Release date: November 2, 2021
Provincial Government Proposes New Employee Protections
The Ontario government has recently (on October 25, 2021) introduced Bill 27, the Working for Workers Act, 2021. If passed, the act will amend various pieces of legislation affecting the rights of employees. We have focused on two of the most potentially relevant workplace changes for condominium communities.
Disconnecting from Work Policy
Importantly, Bill 27 does not prescribe any minimum time an employee must be free from work-related communications. Rather, it seeks to amend the Employment Standards Act, 2000 to require employers with 25 or more employees to have a written policy about disconnecting from work at the end of the workday. The bill defines “disconnecting from work” as not engaging in any work-related communications, including “emails, telephone calls, video calls or the sending or reviewing of other messages, so as to be free from the performance of work.”
As a practical matter, condominium corporations will not be required to have a Disconnecting from Work Policy for their employees, as they are unlikely to meet the required 25 employee minimum threshold. However, some property management service providers may be subject to the requirement to have a written Disconnecting from Work Policy, and such may affect the after-hours availability of their on-site condominium managers.
In addition, in circumstances where written policies are required, subject to what is prescribed by the regulations, it is unlikely that many policies will place an outright ban on after-hour work-related communications. These mandatory policies might instead encourage, for example, employees to turn on their “out of office” notifications at the end of the workday, or to use a delayed-delivery function for emails so that work-related, non-urgent emails are not received outside of working hours.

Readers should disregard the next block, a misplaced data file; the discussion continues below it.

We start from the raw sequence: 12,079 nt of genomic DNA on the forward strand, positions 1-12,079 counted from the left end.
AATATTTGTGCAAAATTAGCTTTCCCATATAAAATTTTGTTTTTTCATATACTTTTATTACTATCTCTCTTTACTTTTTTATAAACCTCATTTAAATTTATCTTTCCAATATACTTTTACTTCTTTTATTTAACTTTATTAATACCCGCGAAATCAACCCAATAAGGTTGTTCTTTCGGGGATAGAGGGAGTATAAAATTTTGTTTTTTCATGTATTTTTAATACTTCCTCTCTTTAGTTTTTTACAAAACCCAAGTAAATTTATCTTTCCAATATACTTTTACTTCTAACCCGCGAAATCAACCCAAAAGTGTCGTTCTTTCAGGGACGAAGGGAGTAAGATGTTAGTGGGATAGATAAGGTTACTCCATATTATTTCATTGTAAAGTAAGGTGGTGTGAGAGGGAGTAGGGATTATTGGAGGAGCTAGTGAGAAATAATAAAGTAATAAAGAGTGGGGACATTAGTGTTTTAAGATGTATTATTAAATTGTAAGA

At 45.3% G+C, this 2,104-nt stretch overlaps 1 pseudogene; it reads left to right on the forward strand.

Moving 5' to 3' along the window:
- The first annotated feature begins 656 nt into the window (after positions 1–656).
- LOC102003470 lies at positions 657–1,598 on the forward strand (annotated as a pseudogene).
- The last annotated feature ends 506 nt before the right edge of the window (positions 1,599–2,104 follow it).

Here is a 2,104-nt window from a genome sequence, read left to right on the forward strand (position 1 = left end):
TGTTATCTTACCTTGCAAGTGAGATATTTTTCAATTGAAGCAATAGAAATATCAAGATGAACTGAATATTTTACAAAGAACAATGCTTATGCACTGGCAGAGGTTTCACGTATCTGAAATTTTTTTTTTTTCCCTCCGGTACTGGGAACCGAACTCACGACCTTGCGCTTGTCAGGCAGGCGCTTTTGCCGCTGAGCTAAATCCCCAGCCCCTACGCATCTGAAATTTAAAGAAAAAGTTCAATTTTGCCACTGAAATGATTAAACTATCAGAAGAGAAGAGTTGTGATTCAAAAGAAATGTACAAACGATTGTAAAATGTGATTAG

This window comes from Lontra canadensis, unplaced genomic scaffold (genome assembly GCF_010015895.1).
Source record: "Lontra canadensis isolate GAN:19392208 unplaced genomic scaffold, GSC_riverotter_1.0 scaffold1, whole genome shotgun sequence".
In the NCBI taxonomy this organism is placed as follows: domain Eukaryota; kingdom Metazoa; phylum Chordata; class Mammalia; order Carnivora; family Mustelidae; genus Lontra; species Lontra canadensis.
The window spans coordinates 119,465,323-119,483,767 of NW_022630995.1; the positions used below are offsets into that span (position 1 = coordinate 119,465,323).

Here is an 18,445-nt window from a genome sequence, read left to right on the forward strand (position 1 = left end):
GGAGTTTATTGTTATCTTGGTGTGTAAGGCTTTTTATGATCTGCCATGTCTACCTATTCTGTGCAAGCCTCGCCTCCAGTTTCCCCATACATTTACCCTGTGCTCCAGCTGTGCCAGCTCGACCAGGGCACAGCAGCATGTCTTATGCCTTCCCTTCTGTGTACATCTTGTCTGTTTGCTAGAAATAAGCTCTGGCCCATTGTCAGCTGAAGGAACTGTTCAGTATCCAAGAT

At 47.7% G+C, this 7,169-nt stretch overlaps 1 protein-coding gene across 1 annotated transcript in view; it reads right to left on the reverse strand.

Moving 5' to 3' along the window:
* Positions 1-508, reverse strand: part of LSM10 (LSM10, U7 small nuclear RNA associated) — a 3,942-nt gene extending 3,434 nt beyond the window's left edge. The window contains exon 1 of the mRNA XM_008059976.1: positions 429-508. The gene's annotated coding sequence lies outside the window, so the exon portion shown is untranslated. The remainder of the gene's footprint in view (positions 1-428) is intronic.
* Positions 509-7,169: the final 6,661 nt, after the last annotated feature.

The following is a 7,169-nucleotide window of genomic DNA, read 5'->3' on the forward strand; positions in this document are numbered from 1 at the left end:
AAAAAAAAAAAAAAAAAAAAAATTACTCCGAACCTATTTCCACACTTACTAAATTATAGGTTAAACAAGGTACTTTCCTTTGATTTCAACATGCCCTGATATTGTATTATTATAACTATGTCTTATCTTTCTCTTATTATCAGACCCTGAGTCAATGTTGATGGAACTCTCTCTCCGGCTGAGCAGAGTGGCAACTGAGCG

For those employers who are required to implement a policy, there is a proposed grace period of six months from the date the legislation receives Royal Assent for a policy roll-out.
The Bill also includes a prohibition on the use of non-compete agreements in employment contracts or other agreements with an employee unless there is a sale of a business (or part of a business). The proposed prohibition is consistent with the long-standing view of Canadian courts, including Ontario Courts, that non-competition restrictions are presumptively unenforceable unless the party seeking to enforce the restriction can demonstrate that it has a bona fide commercial need to do so, and that the restriction is reasonable in terms of duration and geographical scope.
If an employer does enter into a non-competition agreement with an employee in breach of the legislative ban, the agreement shall be void.
If Bill 27 is passed, Ontario will become the first province in Canada to ban non-competition clauses and to mandate a work-disconnection policy. We expect Bill 27 to pass, as it is a government bill. At this time, the bill has passed Second Reading and will go on to a committee for further consideration and consultation. We will keep our members updated as to the progress of the bill.